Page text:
Apparently, the radiation emitting from the (very hot) thermal vents extends into the visible range (albeit dimly), and thus the authors hypothesize that the bacteria are using this radiation as an energy source for their photosynthetic reactions, though it's possible the bacteria are also using light from chemiluminescence. Data quoted in a The Scientist summary of the article compares the amount of light coming from the hydrothermal vents to other natural environments:
Photon flux [near hydrothermal vents] at 750 nm, which is what GSB1's [the newly isolated bacterium's] bacteriochlorophylls absorb, is about the same as the solar photon flux available for a green sulfur bacterium found in the Black Sea, Van Dover told The Scientist. That bacterium has been estimated to take two to three years to divide, Beatty said.Unfortunately I don't have access to PNAS online, and thus haven't been able to read the full article, but The Scientist has an (apparently) thorough discussion of the article, and the abstract is publicly available.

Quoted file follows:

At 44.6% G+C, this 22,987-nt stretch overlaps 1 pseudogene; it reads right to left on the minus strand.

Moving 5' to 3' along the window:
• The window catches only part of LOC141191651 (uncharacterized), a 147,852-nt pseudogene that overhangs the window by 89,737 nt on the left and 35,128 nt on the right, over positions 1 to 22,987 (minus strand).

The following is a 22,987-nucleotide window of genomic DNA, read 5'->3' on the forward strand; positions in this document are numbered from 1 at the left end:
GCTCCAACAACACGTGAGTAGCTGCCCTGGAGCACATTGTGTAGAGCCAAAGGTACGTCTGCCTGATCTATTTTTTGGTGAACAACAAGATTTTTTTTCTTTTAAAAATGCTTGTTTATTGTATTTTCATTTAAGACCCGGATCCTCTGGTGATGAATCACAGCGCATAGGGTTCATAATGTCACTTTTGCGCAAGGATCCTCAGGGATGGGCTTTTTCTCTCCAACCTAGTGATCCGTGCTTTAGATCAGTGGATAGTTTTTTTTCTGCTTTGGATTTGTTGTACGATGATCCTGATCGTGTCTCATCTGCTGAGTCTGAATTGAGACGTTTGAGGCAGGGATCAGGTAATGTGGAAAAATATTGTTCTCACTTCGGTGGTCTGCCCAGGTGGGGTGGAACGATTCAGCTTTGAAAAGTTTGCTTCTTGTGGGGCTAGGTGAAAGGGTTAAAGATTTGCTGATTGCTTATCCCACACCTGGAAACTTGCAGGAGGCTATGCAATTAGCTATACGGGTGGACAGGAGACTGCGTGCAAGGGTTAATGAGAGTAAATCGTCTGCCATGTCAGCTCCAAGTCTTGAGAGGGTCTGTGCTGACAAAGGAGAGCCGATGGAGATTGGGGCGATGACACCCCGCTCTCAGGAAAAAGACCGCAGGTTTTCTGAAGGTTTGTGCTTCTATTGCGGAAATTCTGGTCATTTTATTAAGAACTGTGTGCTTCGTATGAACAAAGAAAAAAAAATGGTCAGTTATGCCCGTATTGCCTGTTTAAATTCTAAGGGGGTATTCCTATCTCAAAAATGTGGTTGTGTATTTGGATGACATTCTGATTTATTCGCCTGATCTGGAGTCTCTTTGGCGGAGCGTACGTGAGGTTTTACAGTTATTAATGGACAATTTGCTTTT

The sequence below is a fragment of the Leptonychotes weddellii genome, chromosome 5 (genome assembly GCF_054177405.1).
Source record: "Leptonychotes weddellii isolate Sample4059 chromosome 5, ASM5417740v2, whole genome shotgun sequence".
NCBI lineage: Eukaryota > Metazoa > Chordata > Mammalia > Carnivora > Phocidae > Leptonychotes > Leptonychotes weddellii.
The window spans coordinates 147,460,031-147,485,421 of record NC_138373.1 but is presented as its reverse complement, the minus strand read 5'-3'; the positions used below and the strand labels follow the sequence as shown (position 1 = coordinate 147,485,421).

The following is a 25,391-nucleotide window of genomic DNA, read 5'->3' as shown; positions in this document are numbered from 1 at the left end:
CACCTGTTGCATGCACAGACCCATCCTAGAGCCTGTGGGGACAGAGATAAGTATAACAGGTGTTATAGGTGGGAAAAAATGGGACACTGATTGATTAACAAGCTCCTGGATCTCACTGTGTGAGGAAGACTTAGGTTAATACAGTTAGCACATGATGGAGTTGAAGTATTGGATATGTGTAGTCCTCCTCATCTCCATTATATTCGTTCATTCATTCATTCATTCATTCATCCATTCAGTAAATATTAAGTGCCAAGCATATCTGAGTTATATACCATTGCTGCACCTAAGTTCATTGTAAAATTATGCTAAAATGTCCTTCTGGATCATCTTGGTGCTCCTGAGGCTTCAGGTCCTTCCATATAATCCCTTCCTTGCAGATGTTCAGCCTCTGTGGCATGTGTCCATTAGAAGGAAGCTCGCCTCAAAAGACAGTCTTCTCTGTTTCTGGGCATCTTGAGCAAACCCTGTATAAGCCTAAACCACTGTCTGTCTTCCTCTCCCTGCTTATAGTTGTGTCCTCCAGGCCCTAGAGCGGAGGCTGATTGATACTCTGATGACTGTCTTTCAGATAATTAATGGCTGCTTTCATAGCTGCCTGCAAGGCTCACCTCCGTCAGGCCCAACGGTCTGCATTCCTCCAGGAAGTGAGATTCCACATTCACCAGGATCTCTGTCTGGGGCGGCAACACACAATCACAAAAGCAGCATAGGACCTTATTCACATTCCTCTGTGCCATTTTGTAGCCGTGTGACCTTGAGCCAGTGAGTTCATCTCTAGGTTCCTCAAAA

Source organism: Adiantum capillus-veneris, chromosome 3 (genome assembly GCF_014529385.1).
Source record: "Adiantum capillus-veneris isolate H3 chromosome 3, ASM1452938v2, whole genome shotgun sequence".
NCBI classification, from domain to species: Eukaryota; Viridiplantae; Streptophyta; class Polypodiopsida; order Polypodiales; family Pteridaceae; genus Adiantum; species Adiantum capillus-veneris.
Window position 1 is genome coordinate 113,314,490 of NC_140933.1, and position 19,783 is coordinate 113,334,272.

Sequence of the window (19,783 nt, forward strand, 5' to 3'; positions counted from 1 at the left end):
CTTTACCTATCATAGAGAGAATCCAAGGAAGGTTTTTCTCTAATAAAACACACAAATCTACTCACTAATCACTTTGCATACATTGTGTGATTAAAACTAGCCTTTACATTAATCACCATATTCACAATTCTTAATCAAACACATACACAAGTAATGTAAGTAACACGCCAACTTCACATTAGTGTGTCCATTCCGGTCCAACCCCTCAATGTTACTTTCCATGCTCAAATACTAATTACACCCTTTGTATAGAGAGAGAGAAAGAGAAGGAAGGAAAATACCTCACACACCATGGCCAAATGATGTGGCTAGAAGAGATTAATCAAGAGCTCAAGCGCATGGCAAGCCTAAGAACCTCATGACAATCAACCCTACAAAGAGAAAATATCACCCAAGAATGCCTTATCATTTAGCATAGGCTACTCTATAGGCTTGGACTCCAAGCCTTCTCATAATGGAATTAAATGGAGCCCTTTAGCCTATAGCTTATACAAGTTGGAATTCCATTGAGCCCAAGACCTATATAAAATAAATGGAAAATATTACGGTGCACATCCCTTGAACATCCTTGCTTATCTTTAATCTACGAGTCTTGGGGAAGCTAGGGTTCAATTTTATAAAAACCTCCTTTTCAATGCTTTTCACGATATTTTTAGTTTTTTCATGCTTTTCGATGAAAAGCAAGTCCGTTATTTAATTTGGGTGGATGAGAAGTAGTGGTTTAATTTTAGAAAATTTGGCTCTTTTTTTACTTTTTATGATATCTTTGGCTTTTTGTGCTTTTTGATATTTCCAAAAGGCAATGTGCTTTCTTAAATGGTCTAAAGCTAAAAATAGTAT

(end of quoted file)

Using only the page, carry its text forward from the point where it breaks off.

Beatty, JT, J Overmann, MT Lince, AK Manske, AS Lang, RE Blankenship, CL Van Dover, TA Martinson, and FG Plumley. 2005. An obligately photosynthetic bacterial anaerobe from a deep-sea hydrothermal vent. Proc. Natl. Acad. Sci. USA, 10.1073/pnas.0503674102 (abstract).
[Update: I just discovered that Carl Zimmer has also written a short summary of this paper; he even links this discovery with a proposed mechanism for the evolution of photosynthetic processes in all life. Neat stuff.]